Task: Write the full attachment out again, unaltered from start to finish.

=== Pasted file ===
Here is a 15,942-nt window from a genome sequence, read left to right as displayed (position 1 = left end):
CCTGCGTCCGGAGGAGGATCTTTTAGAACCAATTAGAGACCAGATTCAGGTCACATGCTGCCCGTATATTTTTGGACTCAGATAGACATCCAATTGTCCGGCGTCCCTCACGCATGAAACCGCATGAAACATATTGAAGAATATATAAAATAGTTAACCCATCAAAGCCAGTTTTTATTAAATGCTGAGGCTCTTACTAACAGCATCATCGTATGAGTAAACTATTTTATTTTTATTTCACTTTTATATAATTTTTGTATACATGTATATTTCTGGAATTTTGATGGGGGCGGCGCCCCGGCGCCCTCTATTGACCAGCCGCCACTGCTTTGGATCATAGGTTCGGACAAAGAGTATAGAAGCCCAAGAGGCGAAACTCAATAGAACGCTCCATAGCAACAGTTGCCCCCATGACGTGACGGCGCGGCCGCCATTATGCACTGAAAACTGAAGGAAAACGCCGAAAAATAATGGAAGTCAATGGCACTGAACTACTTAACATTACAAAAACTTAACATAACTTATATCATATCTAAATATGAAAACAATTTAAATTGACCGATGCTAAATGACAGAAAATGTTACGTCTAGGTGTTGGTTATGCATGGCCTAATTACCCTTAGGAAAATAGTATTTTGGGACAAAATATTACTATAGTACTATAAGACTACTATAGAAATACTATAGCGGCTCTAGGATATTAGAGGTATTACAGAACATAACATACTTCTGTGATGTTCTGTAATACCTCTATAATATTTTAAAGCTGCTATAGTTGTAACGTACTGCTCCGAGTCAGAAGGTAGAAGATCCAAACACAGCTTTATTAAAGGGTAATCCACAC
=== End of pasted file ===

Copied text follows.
Here is a 15,942-nt window from a genome sequence, read left to right as displayed (position 1 = left end):
CCTGCGTCCGGAGGAGGATCTTTTAGAACCAATTAGAGACCAGATTCAGGTCACATGCTGCCCGTATATTTTTGGACTCAGATAGACATCCAATTGTCCGGCGTCCCTCACGCATGAAACCGCATGAAACATATTGAAGAATATATAAAATAGTTAACCCATCAAAGCCAGTTTTTATTAAATGCTGAGGCTCTTACTAACAGCATCATCGTATGAGTAAACTATTTTATTTTTATTTCACTTTTATATAATTTTTGTATACATGTATATTTCTGGAATTTTGATGGGGGCGGCGCCCCGGCGCCCTCTATTGACCAGCCGCCACTGCTTTGGATCATAGGTTCGGACAAAGAGTATAGAAGCCCAAGAGGCGAAACTCAATAGAACGCTCCATAGCAACAGTTGCCCCCATGACGTGACGGCGCGGCCGCCATTATGCACTGAAAACTGAAGGAAAACGCCGAAAAATAATGGAAGTCAATGGCACTGAACTACTTAACATTACAAAAACTTAACATAACTTATATCATATCTAAATATGAAAACAATTTAAATTGACCGATGCTAAATGACAGAAAATGTTACGTCTAGGTGTTGGTTATGCATGGCCTAATTACCCTTAGGAAAATAGTATTTTGGGACAAAATATTACTATAGTACTATAAGACTACTATAGAAATACTATAGCGGCTCTAGGATATTAGAGGTATTACAGAACATAACATACTTCTGTGATGTTCTGTAATACCTCTATAATATTTTAAAGCTGCTATAGTTGTAACGTACTGCTCCGAGTCAGAAGGTAGAAGATCCAAACACAGCTTTATTAAAGGGTAATCCACAC